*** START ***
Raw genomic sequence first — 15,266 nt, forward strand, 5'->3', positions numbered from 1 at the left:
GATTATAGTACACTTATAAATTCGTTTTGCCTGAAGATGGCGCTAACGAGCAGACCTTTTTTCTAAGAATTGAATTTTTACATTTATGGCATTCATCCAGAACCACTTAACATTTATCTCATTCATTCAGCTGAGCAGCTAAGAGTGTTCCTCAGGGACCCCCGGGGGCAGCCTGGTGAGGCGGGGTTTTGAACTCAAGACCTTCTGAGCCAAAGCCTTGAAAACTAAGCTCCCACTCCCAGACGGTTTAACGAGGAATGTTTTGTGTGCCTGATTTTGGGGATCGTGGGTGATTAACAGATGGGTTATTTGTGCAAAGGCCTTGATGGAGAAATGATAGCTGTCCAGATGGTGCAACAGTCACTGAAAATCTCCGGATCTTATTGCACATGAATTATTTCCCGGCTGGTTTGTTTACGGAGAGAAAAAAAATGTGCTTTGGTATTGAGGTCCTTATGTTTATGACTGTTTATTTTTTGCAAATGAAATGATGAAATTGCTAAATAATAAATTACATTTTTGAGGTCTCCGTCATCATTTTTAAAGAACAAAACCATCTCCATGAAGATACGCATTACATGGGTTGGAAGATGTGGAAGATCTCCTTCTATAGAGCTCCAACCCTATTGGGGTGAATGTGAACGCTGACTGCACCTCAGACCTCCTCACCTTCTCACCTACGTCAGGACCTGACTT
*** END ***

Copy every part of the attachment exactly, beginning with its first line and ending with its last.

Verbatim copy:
Raw genomic sequence first — 15,266 nt, forward strand, 5'->3', positions numbered from 1 at the left:
GATTATAGTACACTTATAAATTCGTTTTGCCTGAAGATGGCGCTAACGAGCAGACCTTTTTTCTAAGAATTGAATTTTTACATTTATGGCATTCATCCAGAACCACTTAACATTTATCTCATTCATTCAGCTGAGCAGCTAAGAGTGTTCCTCAGGGACCCCCGGGGGCAGCCTGGTGAGGCGGGGTTTTGAACTCAAGACCTTCTGAGCCAAAGCCTTGAAAACTAAGCTCCCACTCCCAGACGGTTTAACGAGGAATGTTTTGTGTGCCTGATTTTGGGGATCGTGGGTGATTAACAGATGGGTTATTTGTGCAAAGGCCTTGATGGAGAAATGATAGCTGTCCAGATGGTGCAACAGTCACTGAAAATCTCCGGATCTTATTGCACATGAATTATTTCCCGGCTGGTTTGTTTACGGAGAGAAAAAAAATGTGCTTTGGTATTGAGGTCCTTATGTTTATGACTGTTTATTTTTTGCAAATGAAATGATGAAATTGCTAAATAATAAATTACATTTTTGAGGTCTCCGTCATCATTTTTAAAGAACAAAACCATCTCCATGAAGATACGCATTACATGGGTTGGAAGATGTGGAAGATCTCCTTCTATAGAGCTCCAACCCTATTGGGGTGAATGTGAACGCTGACTGCACCTCAGACCTCCTCACCTTCTCACCTACGTCAGGACCTGACTT